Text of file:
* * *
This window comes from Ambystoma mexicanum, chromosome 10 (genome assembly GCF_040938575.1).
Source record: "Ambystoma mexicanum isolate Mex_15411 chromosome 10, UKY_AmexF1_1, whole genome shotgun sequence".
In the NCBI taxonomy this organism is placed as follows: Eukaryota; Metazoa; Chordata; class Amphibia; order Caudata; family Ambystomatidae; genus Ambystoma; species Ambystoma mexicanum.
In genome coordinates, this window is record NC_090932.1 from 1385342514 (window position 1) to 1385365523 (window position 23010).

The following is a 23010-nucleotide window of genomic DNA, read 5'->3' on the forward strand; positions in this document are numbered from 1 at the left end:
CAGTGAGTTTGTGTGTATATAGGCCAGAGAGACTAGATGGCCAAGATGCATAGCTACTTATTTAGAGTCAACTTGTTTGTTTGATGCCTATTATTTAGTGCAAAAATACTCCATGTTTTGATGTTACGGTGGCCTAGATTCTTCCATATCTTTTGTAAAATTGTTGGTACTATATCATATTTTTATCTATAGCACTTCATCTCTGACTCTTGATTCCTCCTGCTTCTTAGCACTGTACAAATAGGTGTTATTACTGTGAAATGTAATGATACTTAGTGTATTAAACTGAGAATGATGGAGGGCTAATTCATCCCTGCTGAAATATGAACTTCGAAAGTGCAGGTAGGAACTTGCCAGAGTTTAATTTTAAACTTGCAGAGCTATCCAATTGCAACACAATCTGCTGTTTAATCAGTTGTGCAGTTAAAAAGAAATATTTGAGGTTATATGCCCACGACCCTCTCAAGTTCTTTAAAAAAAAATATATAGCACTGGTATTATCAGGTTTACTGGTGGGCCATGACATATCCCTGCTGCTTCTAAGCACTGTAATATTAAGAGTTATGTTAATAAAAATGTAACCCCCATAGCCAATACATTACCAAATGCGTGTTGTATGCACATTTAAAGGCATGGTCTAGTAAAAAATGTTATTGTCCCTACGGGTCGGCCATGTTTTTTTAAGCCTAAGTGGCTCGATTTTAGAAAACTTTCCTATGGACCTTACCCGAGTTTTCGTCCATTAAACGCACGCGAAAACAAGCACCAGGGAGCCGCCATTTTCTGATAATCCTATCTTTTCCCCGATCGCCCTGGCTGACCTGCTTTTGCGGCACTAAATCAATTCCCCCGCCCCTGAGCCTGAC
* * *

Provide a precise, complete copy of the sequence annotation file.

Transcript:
This window comes from Ambystoma mexicanum, chromosome 10 (genome assembly GCF_040938575.1).
Source record: "Ambystoma mexicanum isolate Mex_15411 chromosome 10, UKY_AmexF1_1, whole genome shotgun sequence".
In the NCBI taxonomy this organism is placed as follows: Eukaryota; Metazoa; Chordata; class Amphibia; order Caudata; family Ambystomatidae; genus Ambystoma; species Ambystoma mexicanum.
In genome coordinates, this window is record NC_090932.1 from 1385342514 (window position 1) to 1385365523 (window position 23010).

The following is a 23010-nucleotide window of genomic DNA, read 5'->3' on the forward strand; positions in this document are numbered from 1 at the left end:
CAGTGAGTTTGTGTGTATATAGGCCAGAGAGACTAGATGGCCAAGATGCATAGCTACTTATTTAGAGTCAACTTGTTTGTTTGATGCCTATTATTTAGTGCAAAAATACTCCATGTTTTGATGTTACGGTGGCCTAGATTCTTCCATATCTTTTGTAAAATTGTTGGTACTATATCATATTTTTATCTATAGCACTTCATCTCTGACTCTTGATTCCTCCTGCTTCTTAGCACTGTACAAATAGGTGTTATTACTGTGAAATGTAATGATACTTAGTGTATTAAACTGAGAATGATGGAGGGCTAATTCATCCCTGCTGAAATATGAACTTCGAAAGTGCAGGTAGGAACTTGCCAGAGTTTAATTTTAAACTTGCAGAGCTATCCAATTGCAACACAATCTGCTGTTTAATCAGTTGTGCAGTTAAAAAGAAATATTTGAGGTTATATGCCCACGACCCTCTCAAGTTCTTTAAAAAAAAATATATAGCACTGGTATTATCAGGTTTACTGGTGGGCCATGACATATCCCTGCTGCTTCTAAGCACTGTAATATTAAGAGTTATGTTAATAAAAATGTAACCCCCATAGCCAATACATTACCAAATGCGTGTTGTATGCACATTTAAAGGCATGGTCTAGTAAAAAATGTTATTGTCCCTACGGGTCGGCCATGTTTTTTTAAGCCTAAGTGGCTCGATTTTAGAAAACTTTCCTATGGACCTTACCCGAGTTTTCGTCCATTAAACGCACGCGAAAACAAGCACCAGGGAGCCGCCATTTTCTGATAATCCTATCTTTTCCCCGATCGCCCTGGCTGACCTGCTTTTGCGGCACTAAATCAATTCCCCCGCCCCTGAGCCTGAC